After a Struggle With Bad Weather, the Evian Returns to Summer

After a Struggle With Bad Weather, the Evian Returns to Summer

One of the signature moments of the Evian Championship’s trophy ceremony comes when a parachutist descends onto Evian Resort Golf Club’s 18th green to drape the flag of the winner’s home country around her shoulders.

On a few recent occasions, no one would have blamed the new champion for pulling the flag a little tighter around her — for warmth.

Though the tournament’s September date had given it the distinction of being the year’s final major championship on any tour, it came with the risk of getting hit by capricious weather as seasons changed in Évian-les-Bains in the French Alps, where the tournament is held — and not enough daylight to weather a storm delay to complete play.

In two of six Septembers, heavy rain prompted L.P.G.A. officials to shorten their newest major to 54 holes. A 2017 playoff between Anna Nordqvist and Brittany Altomare was contested amid freezing rain and hail.

Mike Whan, the L.P.G.A. commissioner, closed that chapter with an apology in 2018 for moving the tournament from July. The Evian Championship tees off Thursday, returning to a summer slot and rejoining a crowded golf calendar, but with greater peace of mind about finishing on time.

“Once I knew I’d made a mistake — and I had — I wanted to correct it,” Whan said this month. Even with the chance of summer storms, he noted, the tournament now has two more hours of daylight each day to get back on schedule.

Though it will take two years to work out the scheduling kinks — this week’s Evian is the first of back-to-back majors with the Women’s British Open — the move draws high marks from players.

“I think everyone who has grown up in Europe knows that September can be a little sketchy,” said Nordqvist, of Sweden, who won the 2017 playoff. “We can be lucky, and we can be unlucky. I feel this tournament has really been hit hard with some unpredictable weather over the years.”

The tournament started as the Evian Masters in 1994 and was played in late June or early July.

Whan elevated it to major status in 2013. The field also grew from an 80-player invitational to 120 entrants, and he pushed the idea of the September date.

What the association did not factor in was that the increased field would add two more hours of play each day, while lopping off two hours of daylight.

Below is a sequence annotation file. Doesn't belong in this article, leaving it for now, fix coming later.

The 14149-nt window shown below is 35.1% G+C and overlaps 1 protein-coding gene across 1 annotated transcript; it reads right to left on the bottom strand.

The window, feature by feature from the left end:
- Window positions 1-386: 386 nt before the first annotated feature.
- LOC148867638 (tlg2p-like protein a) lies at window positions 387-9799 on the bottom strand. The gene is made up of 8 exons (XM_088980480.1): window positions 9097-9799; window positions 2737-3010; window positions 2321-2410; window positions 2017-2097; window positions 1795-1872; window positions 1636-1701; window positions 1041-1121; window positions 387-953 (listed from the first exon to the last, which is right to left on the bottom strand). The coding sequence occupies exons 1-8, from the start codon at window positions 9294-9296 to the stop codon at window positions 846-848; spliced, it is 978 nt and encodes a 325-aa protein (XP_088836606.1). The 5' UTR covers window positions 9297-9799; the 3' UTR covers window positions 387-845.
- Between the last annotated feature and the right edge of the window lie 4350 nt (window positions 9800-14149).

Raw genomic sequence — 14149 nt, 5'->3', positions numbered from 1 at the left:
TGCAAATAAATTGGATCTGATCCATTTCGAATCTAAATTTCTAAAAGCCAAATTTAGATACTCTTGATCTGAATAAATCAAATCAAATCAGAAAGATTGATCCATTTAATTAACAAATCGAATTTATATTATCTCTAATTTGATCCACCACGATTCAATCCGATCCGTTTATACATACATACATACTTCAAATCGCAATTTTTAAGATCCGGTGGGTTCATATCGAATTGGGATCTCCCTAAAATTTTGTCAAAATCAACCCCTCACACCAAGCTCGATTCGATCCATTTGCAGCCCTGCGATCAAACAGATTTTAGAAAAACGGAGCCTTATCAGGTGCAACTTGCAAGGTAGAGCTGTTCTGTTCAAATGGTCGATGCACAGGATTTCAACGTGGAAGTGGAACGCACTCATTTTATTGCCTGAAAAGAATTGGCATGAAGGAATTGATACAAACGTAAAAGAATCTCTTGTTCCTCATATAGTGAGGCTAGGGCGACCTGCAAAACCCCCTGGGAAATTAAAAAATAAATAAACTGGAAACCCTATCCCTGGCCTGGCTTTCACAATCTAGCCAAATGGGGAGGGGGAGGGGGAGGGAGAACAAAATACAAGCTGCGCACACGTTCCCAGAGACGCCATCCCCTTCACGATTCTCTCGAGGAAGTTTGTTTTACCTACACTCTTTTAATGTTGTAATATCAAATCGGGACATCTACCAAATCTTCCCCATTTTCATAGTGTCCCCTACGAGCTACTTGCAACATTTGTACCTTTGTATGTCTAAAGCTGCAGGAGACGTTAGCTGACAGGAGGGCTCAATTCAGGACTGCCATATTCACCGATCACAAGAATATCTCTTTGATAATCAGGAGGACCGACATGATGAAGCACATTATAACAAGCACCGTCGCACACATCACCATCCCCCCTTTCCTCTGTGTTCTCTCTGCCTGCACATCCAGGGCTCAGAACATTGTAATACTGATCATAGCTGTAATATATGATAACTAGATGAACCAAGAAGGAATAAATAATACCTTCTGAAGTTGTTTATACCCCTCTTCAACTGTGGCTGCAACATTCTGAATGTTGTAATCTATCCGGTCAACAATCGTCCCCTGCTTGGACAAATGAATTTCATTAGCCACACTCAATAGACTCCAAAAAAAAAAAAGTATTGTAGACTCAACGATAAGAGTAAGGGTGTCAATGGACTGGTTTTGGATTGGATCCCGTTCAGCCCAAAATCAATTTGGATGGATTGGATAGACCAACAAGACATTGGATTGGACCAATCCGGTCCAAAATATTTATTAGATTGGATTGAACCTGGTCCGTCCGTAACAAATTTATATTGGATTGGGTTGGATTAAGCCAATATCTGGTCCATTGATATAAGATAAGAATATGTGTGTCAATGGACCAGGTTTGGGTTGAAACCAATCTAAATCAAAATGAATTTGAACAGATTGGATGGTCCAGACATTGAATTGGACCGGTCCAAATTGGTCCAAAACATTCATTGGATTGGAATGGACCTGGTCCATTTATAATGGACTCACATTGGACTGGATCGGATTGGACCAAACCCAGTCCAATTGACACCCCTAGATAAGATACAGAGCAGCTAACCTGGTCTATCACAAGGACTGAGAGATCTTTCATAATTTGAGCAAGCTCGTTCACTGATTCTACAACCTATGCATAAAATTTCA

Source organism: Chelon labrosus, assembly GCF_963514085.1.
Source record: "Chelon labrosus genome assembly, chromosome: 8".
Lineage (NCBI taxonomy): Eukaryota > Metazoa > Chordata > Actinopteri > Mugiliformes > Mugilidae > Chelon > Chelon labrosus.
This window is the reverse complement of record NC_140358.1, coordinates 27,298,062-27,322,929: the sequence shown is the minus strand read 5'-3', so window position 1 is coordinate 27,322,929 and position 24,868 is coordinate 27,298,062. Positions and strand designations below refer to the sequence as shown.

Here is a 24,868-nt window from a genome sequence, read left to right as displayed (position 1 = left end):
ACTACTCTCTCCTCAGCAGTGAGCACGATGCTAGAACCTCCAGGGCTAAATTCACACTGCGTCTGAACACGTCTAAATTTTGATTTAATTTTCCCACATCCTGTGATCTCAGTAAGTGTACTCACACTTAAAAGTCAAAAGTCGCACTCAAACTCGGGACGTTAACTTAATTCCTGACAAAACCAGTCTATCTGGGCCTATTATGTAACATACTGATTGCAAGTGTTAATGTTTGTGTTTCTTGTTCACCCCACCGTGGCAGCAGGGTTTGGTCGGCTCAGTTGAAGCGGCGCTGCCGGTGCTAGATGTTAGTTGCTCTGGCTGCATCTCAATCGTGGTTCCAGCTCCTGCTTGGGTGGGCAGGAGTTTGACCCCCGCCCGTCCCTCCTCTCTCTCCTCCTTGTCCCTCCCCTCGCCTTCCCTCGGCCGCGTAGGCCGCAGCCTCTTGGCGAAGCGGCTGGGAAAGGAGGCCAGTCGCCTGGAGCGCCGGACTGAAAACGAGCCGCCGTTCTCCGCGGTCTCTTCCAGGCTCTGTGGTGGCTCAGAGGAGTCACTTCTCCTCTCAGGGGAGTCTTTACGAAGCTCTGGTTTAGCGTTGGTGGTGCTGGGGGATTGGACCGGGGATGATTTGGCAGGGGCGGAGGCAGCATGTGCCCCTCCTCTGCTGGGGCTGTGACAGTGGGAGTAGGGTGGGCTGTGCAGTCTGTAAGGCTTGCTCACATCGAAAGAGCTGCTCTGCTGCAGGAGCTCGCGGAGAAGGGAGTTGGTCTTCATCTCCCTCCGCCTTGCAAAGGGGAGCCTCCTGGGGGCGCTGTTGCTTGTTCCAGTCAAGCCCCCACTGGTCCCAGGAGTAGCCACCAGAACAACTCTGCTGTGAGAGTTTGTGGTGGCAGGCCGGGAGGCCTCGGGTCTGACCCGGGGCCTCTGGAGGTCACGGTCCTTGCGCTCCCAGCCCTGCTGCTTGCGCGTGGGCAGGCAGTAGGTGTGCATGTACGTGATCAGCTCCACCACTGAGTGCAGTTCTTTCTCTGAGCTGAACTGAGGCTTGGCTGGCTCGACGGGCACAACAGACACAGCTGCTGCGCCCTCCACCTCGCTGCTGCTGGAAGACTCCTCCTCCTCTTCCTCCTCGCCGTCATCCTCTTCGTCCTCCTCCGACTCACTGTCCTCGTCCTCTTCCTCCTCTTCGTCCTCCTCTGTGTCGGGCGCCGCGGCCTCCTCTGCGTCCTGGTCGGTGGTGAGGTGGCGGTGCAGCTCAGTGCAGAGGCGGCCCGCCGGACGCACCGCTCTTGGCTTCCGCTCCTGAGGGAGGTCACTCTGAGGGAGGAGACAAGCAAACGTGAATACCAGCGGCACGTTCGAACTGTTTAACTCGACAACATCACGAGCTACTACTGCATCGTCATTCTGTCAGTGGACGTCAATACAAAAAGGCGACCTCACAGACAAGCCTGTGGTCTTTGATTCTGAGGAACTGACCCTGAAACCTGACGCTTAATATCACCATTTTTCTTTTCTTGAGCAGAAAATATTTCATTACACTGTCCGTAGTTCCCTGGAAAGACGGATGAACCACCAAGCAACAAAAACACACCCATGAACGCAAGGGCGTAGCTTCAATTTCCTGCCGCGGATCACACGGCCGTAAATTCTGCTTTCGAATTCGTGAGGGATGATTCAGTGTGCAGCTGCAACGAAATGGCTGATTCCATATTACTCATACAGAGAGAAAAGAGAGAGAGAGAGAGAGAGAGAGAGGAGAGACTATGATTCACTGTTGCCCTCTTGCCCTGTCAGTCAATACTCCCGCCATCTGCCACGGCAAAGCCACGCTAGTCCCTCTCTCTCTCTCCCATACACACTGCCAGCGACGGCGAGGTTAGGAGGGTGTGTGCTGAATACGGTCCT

That realization hit home in the Evian’s first year as a major, when heavy rains prompted officials to scrub the partial scores of the opening round and start fresh the next morning.

“My rules officials were saying if this [rain] goes longer than 45 minutes, we’re not going to finish today,” the commissioner recalled. “As soon as a person on my staff said that, I was saying, ‘You idiot,’ meaning me.

“No matter what tournament we’re talking about,” Whan said, “if you only have 45 minutes of extra daylight and you get a delay of three hours, you can’t catch up on Thursday, Friday or Saturday.”

Then bad weather, with high winds, hit again four years later, and several players were frustrated that they were sent out even for a few holes.

“I was getting reports and pictures in July, and it was perfect,” he said about the weather reports he received from his staff. “Usually the report would say, ‘I wish we were teeing off today.’ Looking back, I don’t think I was reading what they were really saying to me: ‘I wish we were teeing off today.’”

Now they are. Whan said the Evian will stay put in July even in 2020, when the Summer Olympics will force an alteration of the schedule pushing the Ladies Scottish Open and the Women’s British Open later into August.

Whan said he was not overly chagrined by the September stumble, calling it part of his promise to bring “new and big ideas” to the job. “I’d be more embarrassed by an unwillingness to change,” he said.

The commissioner compared it to a player who works on a swing change in the winter, seeking to become even a couple of shots better over the course of a round. Often, the game takes a step back before it gets better.

“I remember thinking I’d better be as bold as she is,” Whan said. “We’ve got to be willing to take some chances and maybe hit a few shanks.”

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